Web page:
In this worksheet you will learn about the process of birth and the needs of newborn babies.
The gestation period (or pregnancy) for humans is nine months (40 weeks). It is the time from fertilisation until birth.
When the baby is ready to be born, the uterus begins to contract and this is the start of labour. Contractions start gently but become more powerful. The muscles of the cervix ("neck of the womb") relax and make it wider, the amnion (or amniotic sac) breaks and amniotic fluid runs out of the vagina (a mum says her "waters have broken").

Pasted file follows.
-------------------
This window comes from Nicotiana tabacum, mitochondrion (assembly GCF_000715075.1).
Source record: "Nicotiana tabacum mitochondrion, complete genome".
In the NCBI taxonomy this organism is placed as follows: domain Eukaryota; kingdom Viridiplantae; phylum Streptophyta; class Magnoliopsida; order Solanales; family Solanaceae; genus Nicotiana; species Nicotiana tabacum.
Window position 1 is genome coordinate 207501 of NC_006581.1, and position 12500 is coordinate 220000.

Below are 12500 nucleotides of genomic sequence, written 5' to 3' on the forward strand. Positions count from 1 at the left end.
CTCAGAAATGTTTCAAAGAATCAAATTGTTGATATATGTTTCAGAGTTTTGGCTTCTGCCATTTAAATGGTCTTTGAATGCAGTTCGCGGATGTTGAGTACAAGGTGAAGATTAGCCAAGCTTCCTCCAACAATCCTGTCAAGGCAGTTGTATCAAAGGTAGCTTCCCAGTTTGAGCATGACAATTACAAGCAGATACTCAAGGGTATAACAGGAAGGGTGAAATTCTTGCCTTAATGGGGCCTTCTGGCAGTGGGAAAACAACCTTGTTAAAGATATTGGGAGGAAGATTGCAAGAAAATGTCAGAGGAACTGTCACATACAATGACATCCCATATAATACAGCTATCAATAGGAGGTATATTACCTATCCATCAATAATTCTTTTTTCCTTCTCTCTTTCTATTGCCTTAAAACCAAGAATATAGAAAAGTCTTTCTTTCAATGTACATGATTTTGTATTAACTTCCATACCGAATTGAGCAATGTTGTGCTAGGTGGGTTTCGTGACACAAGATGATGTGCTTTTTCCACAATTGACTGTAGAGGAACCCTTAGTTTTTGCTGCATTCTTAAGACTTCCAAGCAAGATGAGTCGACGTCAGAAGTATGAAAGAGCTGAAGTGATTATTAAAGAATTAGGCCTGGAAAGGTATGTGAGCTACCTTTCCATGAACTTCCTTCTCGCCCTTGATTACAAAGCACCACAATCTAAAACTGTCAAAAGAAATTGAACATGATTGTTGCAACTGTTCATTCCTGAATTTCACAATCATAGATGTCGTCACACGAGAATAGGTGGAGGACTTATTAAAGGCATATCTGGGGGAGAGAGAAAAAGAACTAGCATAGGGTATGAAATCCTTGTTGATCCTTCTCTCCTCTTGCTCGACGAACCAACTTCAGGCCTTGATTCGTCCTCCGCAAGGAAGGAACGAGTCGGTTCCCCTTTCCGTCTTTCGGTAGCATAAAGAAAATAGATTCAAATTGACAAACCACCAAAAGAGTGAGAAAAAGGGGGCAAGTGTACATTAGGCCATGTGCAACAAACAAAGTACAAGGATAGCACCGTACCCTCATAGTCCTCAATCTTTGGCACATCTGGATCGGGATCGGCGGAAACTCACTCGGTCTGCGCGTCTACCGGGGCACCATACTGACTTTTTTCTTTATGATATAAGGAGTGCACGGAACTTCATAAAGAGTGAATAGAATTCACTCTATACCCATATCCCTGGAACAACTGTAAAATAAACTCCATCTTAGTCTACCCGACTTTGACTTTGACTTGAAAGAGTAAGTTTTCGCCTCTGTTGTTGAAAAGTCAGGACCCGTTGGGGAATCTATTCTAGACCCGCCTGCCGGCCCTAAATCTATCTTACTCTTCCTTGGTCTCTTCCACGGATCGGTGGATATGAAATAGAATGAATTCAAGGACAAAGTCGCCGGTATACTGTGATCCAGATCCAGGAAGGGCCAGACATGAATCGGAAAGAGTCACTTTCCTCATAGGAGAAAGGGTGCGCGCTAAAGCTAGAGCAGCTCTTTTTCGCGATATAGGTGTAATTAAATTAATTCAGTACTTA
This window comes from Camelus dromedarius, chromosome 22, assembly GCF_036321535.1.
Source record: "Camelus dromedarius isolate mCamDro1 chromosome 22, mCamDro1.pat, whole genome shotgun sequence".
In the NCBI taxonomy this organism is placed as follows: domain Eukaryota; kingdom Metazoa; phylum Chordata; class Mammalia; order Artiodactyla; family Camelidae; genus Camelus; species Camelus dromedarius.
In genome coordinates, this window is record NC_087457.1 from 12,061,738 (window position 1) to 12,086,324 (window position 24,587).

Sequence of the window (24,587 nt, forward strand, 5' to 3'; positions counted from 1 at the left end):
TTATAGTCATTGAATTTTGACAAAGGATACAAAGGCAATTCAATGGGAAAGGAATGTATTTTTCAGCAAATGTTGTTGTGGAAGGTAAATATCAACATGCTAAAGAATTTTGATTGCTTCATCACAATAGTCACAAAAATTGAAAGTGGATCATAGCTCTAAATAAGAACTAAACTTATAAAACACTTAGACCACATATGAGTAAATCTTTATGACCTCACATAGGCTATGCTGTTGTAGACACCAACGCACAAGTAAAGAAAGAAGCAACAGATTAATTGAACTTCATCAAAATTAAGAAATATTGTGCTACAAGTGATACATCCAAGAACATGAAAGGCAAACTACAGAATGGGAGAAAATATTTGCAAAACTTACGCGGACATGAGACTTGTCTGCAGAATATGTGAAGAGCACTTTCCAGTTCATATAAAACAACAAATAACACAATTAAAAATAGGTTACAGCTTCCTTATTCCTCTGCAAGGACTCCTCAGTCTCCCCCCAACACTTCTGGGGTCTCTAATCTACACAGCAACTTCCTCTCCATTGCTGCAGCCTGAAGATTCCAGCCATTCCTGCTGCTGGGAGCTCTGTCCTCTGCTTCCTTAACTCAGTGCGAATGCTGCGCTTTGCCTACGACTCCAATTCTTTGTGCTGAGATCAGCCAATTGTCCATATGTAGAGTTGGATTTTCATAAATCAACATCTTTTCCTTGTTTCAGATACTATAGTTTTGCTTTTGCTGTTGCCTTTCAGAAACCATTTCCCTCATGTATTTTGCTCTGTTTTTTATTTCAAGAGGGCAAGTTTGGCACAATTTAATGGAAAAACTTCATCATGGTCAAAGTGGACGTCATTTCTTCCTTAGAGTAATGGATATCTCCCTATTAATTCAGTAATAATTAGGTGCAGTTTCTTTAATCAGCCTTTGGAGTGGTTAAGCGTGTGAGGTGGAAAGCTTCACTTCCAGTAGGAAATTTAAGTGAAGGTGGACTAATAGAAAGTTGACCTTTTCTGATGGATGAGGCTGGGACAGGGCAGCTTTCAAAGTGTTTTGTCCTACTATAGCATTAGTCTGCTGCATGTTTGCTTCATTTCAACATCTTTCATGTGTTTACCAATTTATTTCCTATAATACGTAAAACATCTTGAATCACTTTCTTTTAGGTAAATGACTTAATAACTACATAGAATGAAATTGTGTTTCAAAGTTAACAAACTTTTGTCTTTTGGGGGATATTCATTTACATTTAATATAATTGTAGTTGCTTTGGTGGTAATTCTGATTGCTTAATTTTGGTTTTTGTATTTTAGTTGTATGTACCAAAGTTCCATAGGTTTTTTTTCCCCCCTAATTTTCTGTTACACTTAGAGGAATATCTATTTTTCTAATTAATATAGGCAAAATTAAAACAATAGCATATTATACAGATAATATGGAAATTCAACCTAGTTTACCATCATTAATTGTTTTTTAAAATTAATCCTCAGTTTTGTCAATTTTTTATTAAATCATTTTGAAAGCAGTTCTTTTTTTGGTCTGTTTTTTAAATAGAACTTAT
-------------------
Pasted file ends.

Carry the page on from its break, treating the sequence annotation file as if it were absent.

Once the cervix is 10 cm wide, the contractions push the baby out, usually with the head first. The umbilical cord is tied and cut and the scar becomes the navel (belly button). Within half an hour from birth, the placenta breaks away from the uterus and passes out of the vagina. This is called the afterbirth and marks the end of labour.
Newborn babies are very fragile and need a lot of care.
In the first few months, they need to be fed on milk. Mammary glands in the breasts produce milk. This milk contains nutrients to give the baby energy to grow. It also contains antibodies; these are substances that help to prevent diseases caused by microbes. This is why it is extremely important to breastfeed newborns for at least six months. After a few months, babies can eat semi-solid food.